The Christmas decorations are splendid in Monte Carlo this year, and every luxury hotel is trying to outdo the others. Apparently the Hermitage always does something special. This year the tree is an animals’ paradise. There are bears and tigers and even owls set among its branches, and everyone, the gal included, has to have at least one photograph taken by the tree. What is so special is that some of the animals move. The owls flap their wings (from ten a.m. on; after all even owls need their beauty sleep). A baby cheetah on its mother’s head turns as that head moves. The whole thing is absolutely brilliant and you cannot see an electric wire anywhere.
Actually many things in this Leading hotel are brilliant. Over the years five different buildings have cleverly been fitted together, Lego-style, so that now as you walk the upper corridors, which are palettes of taupe in the best designer style – some Pierre-Yves Rochon, some done by the Hermitage owner’s SBM people – you feel it is just one big building. They have even added two more floors to one of the original buildings, to give the whole exterior uniformity. They also dug down through a couple of floors to give a mega-ballroom. Nothing is too much for these people. This is a pretty amazing place. The GM, Pascal Camia, has taken part in three Olympics, in the bobsleigh (today he confines his sport to running the beach, he says).
This place caters for the most elevated tastes, with Salvatore Ferragamo and Prada boutiques flanking the hotel’s main door and wax-topped half bottles of Hudson Baby Bourbon, a Whiskey from the Catskills, in suite minibars. It looks after kids of all ages, from the dedicated corner in the breakfast buffet to a range of different sizes of bathrobe for them to pad with parents the subterranean walkway to the outstanding Thermes de Marin that the hotel shares with its sibling, Hôtel de Paris. Point to interject here, kids, and only kids, manage to look OK in bathrobes…
Les Thermes is about the only fitness centre I know where a café works. It is the meeting place for locals, who fit into the millionaire global sports star bracket or the seen-better-days-but-still-trying brigade. The gym has brand-new Antonio Citterio for Technogym equipment with screens with figures so large you can see exactly how long others are working out, and how many calories they have already consumed. There is a large oval pool, and a lovely deck for summer, and a spa with a range of beautifying and anti-aging options. Funnily enough the hotel itself never ages. Look up at it, from outside, and its Art Deco exterior seems, well, eternal. This photo, by the way, was taken after an hour-long run and hike up 675 steps up Escalier Riviera to the Beau Soleil area of town.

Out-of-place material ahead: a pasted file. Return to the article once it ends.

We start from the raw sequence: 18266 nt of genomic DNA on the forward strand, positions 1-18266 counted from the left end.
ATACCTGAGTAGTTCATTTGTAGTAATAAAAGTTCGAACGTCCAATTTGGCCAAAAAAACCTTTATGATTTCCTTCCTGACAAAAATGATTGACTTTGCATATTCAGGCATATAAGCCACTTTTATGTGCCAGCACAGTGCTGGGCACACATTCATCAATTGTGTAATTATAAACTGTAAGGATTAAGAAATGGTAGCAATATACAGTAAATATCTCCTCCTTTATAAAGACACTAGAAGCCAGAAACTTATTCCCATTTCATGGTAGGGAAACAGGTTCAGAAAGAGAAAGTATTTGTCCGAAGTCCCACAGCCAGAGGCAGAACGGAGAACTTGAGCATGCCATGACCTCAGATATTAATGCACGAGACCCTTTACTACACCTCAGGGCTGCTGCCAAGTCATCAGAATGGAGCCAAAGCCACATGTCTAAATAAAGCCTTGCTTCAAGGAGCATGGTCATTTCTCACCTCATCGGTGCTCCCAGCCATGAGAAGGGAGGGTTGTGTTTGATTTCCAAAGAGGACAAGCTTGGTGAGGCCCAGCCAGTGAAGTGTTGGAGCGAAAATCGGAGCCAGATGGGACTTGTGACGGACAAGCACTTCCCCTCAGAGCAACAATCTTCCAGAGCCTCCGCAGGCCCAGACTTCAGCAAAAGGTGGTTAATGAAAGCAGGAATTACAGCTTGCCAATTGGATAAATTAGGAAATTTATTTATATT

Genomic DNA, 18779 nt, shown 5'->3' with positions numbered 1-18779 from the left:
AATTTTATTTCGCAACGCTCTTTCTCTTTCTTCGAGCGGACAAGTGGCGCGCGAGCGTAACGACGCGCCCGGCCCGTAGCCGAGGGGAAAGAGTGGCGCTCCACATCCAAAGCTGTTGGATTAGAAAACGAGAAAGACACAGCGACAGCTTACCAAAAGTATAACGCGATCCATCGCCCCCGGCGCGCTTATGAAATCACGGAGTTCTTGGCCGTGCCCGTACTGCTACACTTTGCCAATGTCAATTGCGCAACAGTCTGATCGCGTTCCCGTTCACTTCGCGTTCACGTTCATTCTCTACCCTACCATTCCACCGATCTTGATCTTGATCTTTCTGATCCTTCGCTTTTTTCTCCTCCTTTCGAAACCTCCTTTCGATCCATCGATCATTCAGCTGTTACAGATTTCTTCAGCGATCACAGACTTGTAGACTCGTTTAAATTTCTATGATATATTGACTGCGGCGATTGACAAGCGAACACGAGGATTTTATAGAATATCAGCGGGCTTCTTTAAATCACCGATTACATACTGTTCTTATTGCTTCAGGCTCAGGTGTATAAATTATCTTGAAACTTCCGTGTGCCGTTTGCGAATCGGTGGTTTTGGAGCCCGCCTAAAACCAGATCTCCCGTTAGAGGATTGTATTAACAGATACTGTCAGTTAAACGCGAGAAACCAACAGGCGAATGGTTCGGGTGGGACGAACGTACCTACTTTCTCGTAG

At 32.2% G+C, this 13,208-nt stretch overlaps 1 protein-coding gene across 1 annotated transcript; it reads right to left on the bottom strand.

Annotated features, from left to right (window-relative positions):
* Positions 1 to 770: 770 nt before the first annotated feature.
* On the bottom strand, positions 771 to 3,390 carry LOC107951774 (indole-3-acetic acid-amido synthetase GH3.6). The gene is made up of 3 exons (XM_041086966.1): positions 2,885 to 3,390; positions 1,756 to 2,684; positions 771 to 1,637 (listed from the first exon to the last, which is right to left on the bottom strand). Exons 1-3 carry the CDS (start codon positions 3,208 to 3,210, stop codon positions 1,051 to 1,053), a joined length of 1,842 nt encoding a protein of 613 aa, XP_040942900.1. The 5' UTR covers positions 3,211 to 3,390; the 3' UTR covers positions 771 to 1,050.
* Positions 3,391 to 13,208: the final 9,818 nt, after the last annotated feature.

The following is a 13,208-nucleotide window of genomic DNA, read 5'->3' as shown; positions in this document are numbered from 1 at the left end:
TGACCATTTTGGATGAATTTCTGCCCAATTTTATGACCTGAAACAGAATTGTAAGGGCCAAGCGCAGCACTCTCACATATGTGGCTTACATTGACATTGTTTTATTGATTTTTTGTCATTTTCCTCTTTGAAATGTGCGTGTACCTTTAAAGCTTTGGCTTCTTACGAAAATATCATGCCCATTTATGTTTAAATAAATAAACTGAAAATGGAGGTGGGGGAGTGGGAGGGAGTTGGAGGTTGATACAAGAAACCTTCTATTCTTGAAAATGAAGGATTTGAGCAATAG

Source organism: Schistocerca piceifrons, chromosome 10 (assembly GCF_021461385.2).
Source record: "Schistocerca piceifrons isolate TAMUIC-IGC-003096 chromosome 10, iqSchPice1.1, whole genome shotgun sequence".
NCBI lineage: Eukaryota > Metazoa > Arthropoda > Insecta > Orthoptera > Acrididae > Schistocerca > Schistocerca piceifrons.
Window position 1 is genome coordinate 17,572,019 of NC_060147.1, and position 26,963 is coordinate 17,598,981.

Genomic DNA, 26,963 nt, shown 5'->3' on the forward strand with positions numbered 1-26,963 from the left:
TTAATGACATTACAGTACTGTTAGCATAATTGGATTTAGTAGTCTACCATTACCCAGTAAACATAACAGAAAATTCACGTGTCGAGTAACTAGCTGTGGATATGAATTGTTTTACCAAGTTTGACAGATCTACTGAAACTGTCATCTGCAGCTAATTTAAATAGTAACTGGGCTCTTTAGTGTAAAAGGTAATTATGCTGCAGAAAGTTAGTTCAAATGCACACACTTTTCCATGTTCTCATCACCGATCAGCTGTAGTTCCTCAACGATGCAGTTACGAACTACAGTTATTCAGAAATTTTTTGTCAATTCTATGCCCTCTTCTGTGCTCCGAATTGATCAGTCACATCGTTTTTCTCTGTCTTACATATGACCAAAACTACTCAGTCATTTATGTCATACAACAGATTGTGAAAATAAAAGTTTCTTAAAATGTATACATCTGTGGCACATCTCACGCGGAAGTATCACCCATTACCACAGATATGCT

In the gardens immediately in front of the hotel there is a bust of Prince Albert’s godfather, Prince Louis de Polignac 1902-1993. There is so much history in Monte Carlo, and much of seems ageless. Look at the gilded and shiny-tiled corridors on the main floor, brilliantly set with glittering chandeliers. Try the Crystal Bar, another taupe haven. Dine in Le Vistamar, where tables are cleverly decorated with simple white china fish, and eat something from Menu Around the Season, say a ceps tart, simple grilled seabass with the most divine tube of linguini wrapped around parmesan cream, oh wow. Finish with the new this year yule log, another cream confection. The butter, by the way, is Bordier, nothing but the best for this place.
This 278-room luxury hotel is one of two that is ideally placed for viewing the Monaco Grand Prix. Here, rooms overlooking Avenue de Monte-Carlo are the most prized, and those with small balconies are limited to eight people for safety reasons. Suite 748/9, a Rochon delight, looks down over the race way, and across Port Hercule to the castle. It is a truly memorable view